In the face of an increasing C-section rates, Markham Stouffville Hospital created a Caesarean Reduction Strategy (MSH-CARES) which was comprised of evidence based interventions to decrease existing C-Sections rates. The strategy included targeted interventions for the patients, the health care providers and the maternity care unit policies.

One of the unique interventions was the introduction of the "Birth Options Following Caesarean Section Sessions". All women who have had a previous Caesarean Section (C-Section) are invited to attend (along with their partner) the “Options for Birth after Caesarean” group counseling information session (“Birth Options”). This session ensures that all women receive consistent information about their options for birth following a previous C-Section, regardless of their type of maternity care provider. The content is based on best practice guidelines, and agreed upon by all maternity care providers at the hospital. Sessions are held in a group format where women have the opportunity to discuss the reasons for their previous C-Sections and to explore options for their upcoming birth. The decision to have a repeat elective C-Section or a Vaginal Birth after C-Section (VBAC) is made with their care provider at their next visit following this counselling session.

Researchers from the University of Ottawa and McMaster University collaborated with us to develop an in-depth process evaluation of the Birth Options sessions at MSH. A pre and post survey questionnaire is completed by clients (ethics approval obtained). Results to date demonstrate that these sessions are highly valued by clients, 97.7% were very satisfied or satisfied, 95% felt the amount and type of information was just right and 100% of respondents would recommend the sessions to another client.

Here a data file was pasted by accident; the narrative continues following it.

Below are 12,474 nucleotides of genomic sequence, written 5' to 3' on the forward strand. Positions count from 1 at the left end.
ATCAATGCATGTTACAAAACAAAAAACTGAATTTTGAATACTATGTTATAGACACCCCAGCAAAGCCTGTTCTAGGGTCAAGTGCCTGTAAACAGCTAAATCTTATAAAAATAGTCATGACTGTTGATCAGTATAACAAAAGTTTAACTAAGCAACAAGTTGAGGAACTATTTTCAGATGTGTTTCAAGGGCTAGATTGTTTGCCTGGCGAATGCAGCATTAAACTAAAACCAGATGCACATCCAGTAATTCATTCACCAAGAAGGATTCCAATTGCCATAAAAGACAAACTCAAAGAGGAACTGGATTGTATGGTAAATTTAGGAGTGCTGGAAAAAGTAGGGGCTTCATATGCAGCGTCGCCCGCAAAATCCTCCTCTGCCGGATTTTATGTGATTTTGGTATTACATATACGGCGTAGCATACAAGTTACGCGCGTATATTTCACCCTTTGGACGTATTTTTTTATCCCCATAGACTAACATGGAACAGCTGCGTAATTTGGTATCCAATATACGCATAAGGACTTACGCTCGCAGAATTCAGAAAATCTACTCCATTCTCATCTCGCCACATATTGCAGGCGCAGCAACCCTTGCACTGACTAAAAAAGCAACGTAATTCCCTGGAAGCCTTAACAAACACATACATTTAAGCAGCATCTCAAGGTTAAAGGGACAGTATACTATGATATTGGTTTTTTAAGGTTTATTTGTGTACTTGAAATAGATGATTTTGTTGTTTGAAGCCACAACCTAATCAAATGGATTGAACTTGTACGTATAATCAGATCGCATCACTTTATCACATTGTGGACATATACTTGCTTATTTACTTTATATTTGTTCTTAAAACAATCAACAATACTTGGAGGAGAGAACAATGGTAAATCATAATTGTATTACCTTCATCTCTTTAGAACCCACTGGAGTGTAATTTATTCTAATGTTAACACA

The sessions were one component of the larger CS reduction strategy. Despite good evidence that vaginal birth after caesarean (VBAC) is a safe option for the majority of women, prior to this strategy only 15% of MSH clients were choosing to do so. This was despite a 77% success rate. Today (based on YTD April to June data), the VBAC rate has more than doubled to 34.33% with the same high success rate. Our overall CS rate has been reduced from 29.6% to 22%.

These sessions and our overall approach to CS and evidenced based quality care in now incorporated into the culture of the maternal child program. Staff and providers have immense pride in this program. Our expertise is regularly sought by other hospitals who are facing a rising CS rate and looking for solutions.

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